By the time dessert was served, I wondered whether my love of sugar could bypass my full belly but who could pass up a variety of mixed desserts that included chocolate cake, cheesecake, Spanish cream-filled pastries, and carrot cake. As we waddled back to the hotel our full tummies and exhaustion grew with each step. Everyone quietly slipped off to their hotel rooms to end our first very long travel day.

diners at Restaurante Botin being served deserts

On our Portu-Spain Adventure exploring Madrid in a day, although brief, our single-day excursion exploring the art, architecture, food, and history was wonderful. Madrid is a very large city offering a blend of rich history, vibrant culture, great shopping, and delicious food. The prices seemed cheaper than Nashville for most everything. I was looking forward to the smaller towns ahead but what an amazing beginning to our travel adventure!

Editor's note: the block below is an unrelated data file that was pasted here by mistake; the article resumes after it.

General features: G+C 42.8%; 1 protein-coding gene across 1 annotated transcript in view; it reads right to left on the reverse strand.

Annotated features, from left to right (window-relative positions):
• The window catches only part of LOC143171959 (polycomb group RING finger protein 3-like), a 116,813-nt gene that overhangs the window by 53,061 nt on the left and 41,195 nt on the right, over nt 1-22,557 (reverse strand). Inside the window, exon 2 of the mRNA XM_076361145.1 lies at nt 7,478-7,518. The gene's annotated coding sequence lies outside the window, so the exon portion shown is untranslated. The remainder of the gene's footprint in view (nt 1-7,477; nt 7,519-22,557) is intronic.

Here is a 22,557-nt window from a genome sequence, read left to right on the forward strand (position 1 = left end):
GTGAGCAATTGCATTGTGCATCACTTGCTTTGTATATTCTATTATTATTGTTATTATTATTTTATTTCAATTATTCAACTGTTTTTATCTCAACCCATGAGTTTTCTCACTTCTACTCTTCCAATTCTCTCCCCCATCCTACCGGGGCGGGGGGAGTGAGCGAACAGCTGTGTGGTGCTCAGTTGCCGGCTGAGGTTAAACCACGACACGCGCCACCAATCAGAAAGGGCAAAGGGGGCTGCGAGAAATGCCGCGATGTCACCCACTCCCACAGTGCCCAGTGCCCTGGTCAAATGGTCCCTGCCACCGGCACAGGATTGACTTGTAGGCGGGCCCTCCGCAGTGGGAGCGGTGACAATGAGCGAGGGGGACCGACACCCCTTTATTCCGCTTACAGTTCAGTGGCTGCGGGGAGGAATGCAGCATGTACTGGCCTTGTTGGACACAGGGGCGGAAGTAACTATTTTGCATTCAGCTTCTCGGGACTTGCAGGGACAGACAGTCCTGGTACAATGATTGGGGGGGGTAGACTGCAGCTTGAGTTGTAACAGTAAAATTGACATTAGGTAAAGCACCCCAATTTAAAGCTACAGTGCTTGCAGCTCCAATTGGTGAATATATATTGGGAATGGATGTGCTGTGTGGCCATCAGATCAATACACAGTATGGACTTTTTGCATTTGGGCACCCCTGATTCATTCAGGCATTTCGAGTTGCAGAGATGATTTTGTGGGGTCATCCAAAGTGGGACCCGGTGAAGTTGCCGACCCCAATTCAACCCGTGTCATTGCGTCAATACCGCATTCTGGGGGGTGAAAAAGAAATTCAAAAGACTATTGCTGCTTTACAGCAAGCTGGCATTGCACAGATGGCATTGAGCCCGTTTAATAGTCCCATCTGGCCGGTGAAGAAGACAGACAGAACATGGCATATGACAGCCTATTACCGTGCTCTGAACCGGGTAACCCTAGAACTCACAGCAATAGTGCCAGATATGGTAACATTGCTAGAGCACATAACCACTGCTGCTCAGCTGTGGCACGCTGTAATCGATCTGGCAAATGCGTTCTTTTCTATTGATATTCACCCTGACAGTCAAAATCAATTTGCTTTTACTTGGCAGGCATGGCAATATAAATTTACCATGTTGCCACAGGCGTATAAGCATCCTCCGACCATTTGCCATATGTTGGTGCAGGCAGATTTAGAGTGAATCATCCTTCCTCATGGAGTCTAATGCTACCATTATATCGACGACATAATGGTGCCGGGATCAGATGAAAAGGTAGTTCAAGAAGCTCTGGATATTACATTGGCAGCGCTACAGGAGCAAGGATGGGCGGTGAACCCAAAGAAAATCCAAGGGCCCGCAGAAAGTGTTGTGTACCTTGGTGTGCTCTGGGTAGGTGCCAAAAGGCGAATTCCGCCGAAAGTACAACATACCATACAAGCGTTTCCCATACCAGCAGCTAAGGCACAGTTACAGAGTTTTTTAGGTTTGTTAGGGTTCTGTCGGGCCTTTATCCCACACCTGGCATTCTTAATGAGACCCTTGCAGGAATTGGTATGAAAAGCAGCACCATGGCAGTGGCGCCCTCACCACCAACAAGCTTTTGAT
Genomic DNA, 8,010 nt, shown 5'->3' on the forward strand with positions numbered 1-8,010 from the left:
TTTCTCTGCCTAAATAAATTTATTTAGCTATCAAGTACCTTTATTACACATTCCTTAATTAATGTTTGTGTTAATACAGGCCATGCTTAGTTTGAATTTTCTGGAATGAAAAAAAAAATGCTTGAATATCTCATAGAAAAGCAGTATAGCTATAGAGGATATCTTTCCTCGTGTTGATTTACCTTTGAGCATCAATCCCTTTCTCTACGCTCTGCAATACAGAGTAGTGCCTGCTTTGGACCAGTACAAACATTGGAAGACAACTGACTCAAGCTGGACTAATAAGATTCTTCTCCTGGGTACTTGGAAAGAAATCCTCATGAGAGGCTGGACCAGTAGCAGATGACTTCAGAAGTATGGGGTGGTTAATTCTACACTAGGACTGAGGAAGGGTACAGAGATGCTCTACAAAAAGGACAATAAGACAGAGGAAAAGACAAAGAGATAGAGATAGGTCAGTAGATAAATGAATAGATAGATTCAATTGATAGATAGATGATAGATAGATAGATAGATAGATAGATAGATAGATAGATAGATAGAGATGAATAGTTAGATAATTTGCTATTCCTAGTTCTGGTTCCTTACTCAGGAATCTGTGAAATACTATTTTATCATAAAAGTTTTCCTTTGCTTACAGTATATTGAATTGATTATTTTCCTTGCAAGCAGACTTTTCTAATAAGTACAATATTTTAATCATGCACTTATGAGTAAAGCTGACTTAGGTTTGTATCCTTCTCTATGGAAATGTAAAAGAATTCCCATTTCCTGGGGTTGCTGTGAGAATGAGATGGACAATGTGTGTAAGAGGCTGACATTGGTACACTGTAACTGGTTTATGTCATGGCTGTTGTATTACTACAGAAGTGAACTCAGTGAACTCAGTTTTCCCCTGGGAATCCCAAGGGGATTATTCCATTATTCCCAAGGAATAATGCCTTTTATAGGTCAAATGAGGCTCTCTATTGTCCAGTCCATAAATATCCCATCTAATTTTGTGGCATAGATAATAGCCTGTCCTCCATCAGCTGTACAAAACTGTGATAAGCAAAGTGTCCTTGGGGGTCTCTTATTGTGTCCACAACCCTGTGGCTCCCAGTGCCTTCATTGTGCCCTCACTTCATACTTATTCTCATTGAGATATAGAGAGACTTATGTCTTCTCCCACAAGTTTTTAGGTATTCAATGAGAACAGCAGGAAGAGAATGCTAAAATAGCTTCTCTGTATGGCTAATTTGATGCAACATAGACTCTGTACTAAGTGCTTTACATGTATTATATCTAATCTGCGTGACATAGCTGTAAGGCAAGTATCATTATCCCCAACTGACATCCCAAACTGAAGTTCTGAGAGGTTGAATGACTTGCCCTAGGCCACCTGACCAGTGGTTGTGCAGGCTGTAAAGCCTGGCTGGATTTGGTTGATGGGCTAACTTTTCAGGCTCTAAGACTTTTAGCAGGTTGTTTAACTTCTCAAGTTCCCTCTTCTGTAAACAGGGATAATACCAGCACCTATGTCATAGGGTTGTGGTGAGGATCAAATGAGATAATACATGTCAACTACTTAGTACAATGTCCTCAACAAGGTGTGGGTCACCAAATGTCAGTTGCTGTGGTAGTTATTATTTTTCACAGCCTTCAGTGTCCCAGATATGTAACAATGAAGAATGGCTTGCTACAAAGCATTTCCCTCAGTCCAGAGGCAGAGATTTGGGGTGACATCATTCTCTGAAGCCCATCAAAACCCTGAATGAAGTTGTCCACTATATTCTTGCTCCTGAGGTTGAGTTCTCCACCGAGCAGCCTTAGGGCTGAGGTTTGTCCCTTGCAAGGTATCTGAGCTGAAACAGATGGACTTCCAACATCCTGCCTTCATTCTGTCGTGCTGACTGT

The Creative Push Vlog on YouTube

You can watch the Portu-Spain Adventure Travel Vlog day 1-2 on The Creative Push YouTube Channel or in this video.

The Creative Push Podcast of Madrid In A Day

You can listen to the Portu-Spain Adventure Travel Blog day’s 1-2 here or on The Creative Push Podcast!

Thank you for reading, if you liked this story please share it with others and stay tuned for the remaining 10 days ahead of travels through Southern Spain and Portugal. If you are interested in booking this southern Spain and Portugal trip feel free to check out my friend Jose Aznar’s site Worlds of Spain!

I hope that you will sign up to be a part of this creative tribe! 

To read artists’ interview stories visit The Creative Push blog!

To listen to interviews check out The Creative Push podcast!

To see my photography visit Sheri ONeal Photography!

There are more stories on the way!!

Have you traveled to Spain or Portugal? Please feel free to share your stories in the comments! I’m always looking to connect.